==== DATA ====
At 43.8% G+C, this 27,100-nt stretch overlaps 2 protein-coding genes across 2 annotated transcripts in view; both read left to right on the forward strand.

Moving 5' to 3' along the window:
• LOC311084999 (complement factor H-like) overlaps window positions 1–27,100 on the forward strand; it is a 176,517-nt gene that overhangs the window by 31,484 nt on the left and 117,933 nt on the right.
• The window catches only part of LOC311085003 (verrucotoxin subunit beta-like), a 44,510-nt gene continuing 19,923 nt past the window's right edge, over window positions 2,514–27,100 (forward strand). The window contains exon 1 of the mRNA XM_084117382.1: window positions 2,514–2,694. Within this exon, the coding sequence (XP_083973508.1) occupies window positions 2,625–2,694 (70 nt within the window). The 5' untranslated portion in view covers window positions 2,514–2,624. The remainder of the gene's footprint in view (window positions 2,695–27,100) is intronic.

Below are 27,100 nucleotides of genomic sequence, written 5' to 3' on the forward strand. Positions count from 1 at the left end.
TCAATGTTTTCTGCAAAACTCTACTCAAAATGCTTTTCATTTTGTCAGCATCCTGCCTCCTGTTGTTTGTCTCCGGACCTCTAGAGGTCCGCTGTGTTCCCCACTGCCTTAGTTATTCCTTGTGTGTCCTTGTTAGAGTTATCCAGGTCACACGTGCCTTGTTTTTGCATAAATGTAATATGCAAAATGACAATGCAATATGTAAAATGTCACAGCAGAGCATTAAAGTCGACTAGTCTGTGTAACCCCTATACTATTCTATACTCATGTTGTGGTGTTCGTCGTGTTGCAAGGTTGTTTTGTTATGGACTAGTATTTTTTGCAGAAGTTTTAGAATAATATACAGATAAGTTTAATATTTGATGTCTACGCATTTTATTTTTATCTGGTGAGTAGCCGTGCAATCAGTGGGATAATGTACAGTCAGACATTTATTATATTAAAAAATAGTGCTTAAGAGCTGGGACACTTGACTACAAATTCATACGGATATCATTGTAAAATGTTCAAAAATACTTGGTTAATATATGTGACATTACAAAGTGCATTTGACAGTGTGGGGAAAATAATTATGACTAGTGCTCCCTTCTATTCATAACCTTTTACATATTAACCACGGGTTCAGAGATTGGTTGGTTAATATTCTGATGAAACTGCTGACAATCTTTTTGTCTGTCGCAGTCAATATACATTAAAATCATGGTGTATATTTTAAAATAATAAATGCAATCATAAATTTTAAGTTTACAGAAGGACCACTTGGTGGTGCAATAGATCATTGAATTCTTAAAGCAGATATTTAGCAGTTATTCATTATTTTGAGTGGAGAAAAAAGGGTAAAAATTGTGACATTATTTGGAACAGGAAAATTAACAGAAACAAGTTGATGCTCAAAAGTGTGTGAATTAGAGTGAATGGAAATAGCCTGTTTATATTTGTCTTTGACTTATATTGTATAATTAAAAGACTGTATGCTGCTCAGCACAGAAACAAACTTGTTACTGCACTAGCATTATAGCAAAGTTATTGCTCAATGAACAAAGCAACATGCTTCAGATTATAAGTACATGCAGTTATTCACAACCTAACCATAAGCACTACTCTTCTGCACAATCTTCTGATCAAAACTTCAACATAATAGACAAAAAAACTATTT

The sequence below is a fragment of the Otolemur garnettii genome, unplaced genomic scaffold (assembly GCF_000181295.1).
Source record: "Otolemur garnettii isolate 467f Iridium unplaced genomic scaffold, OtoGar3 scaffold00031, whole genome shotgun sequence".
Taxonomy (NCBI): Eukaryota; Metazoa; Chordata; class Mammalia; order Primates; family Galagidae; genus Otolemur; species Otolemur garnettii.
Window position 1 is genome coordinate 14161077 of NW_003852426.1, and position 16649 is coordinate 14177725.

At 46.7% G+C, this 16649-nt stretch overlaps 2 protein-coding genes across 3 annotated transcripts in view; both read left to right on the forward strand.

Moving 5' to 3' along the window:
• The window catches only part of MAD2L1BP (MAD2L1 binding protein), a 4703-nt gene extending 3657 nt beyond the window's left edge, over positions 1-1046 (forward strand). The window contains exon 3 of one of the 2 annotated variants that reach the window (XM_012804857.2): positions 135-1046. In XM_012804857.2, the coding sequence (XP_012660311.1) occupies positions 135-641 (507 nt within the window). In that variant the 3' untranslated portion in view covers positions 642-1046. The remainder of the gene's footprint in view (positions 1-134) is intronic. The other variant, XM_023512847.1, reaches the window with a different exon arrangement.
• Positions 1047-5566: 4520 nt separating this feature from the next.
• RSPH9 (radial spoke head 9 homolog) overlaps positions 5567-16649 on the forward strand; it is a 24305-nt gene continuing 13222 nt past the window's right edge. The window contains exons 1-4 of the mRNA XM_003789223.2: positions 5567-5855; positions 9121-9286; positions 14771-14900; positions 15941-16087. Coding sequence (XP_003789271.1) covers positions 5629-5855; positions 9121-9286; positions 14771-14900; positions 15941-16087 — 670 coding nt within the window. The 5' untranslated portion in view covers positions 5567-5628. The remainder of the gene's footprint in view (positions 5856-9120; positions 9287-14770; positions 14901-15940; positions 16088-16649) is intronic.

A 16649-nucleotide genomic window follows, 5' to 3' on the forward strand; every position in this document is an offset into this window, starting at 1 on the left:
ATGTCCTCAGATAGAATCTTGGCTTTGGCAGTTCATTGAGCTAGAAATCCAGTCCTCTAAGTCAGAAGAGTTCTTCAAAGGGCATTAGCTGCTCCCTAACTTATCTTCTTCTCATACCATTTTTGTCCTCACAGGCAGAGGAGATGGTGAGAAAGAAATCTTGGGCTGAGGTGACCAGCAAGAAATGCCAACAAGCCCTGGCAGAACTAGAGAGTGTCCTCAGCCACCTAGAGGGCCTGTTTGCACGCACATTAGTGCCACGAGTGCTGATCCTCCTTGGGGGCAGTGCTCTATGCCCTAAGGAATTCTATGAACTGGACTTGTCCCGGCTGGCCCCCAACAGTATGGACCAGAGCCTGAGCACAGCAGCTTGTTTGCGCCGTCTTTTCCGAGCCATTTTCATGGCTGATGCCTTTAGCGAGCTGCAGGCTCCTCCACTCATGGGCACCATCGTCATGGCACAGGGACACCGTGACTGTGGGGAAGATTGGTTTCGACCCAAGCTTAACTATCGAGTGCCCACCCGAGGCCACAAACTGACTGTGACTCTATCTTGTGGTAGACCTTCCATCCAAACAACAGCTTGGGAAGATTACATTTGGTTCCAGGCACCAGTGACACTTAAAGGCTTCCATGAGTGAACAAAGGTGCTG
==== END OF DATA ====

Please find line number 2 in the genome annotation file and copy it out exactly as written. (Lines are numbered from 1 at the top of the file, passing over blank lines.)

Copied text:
Moving 5' to 3' along the window: